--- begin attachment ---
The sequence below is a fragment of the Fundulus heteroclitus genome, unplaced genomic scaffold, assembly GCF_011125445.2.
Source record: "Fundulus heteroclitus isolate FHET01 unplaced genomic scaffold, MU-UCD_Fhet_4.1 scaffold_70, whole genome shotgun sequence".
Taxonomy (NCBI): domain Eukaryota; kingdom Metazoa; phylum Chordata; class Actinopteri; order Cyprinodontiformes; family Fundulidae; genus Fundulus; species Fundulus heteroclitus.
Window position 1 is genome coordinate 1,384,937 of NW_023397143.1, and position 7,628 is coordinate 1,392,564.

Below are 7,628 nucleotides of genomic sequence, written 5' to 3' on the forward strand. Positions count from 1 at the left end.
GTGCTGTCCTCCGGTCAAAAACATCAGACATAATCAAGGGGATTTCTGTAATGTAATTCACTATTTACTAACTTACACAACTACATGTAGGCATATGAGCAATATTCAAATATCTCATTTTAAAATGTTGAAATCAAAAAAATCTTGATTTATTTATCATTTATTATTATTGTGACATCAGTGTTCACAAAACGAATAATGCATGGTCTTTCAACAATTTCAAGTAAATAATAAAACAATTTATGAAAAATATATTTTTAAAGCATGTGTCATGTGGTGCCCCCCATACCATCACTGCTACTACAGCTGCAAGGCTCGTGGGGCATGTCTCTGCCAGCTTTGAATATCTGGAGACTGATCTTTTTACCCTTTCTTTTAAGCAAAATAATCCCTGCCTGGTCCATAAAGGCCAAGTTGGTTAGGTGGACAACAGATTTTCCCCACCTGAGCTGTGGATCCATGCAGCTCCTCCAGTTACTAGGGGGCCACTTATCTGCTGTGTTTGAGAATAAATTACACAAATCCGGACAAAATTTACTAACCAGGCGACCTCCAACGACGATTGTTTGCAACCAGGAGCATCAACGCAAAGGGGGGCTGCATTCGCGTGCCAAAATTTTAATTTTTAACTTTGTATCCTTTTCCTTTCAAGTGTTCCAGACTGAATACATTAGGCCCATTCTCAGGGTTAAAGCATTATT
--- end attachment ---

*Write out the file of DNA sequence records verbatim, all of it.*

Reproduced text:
The sequence below is a fragment of the Fundulus heteroclitus genome, unplaced genomic scaffold, assembly GCF_011125445.2.
Source record: "Fundulus heteroclitus isolate FHET01 unplaced genomic scaffold, MU-UCD_Fhet_4.1 scaffold_70, whole genome shotgun sequence".
Taxonomy (NCBI): domain Eukaryota; kingdom Metazoa; phylum Chordata; class Actinopteri; order Cyprinodontiformes; family Fundulidae; genus Fundulus; species Fundulus heteroclitus.
Window position 1 is genome coordinate 1,384,937 of NW_023397143.1, and position 7,628 is coordinate 1,392,564.

Below are 7,628 nucleotides of genomic sequence, written 5' to 3' on the forward strand. Positions count from 1 at the left end.
GTGCTGTCCTCCGGTCAAAAACATCAGACATAATCAAGGGGATTTCTGTAATGTAATTCACTATTTACTAACTTACACAACTACATGTAGGCATATGAGCAATATTCAAATATCTCATTTTAAAATGTTGAAATCAAAAAAATCTTGATTTATTTATCATTTATTATTATTGTGACATCAGTGTTCACAAAACGAATAATGCATGGTCTTTCAACAATTTCAAGTAAATAATAAAACAATTTATGAAAAATATATTTTTAAAGCATGTGTCATGTGGTGCCCCCCATACCATCACTGCTACTACAGCTGCAAGGCTCGTGGGGCATGTCTCTGCCAGCTTTGAATATCTGGAGACTGATCTTTTTACCCTTTCTTTTAAGCAAAATAATCCCTGCCTGGTCCATAAAGGCCAAGTTGGTTAGGTGGACAACAGATTTTCCCCACCTGAGCTGTGGATCCATGCAGCTCCTCCAGTTACTAGGGGGCCACTTATCTGCTGTGTTTGAGAATAAATTACACAAATCCGGACAAAATTTACTAACCAGGCGACCTCCAACGACGATTGTTTGCAACCAGGAGCATCAACGCAAAGGGGGGCTGCATTCGCGTGCCAAAATTTTAATTTTTAACTTTGTATCCTTTTCCTTTCAAGTGTTCCAGACTGAATACATTAGGCCCATTCTCAGGGTTAAAGCATTATT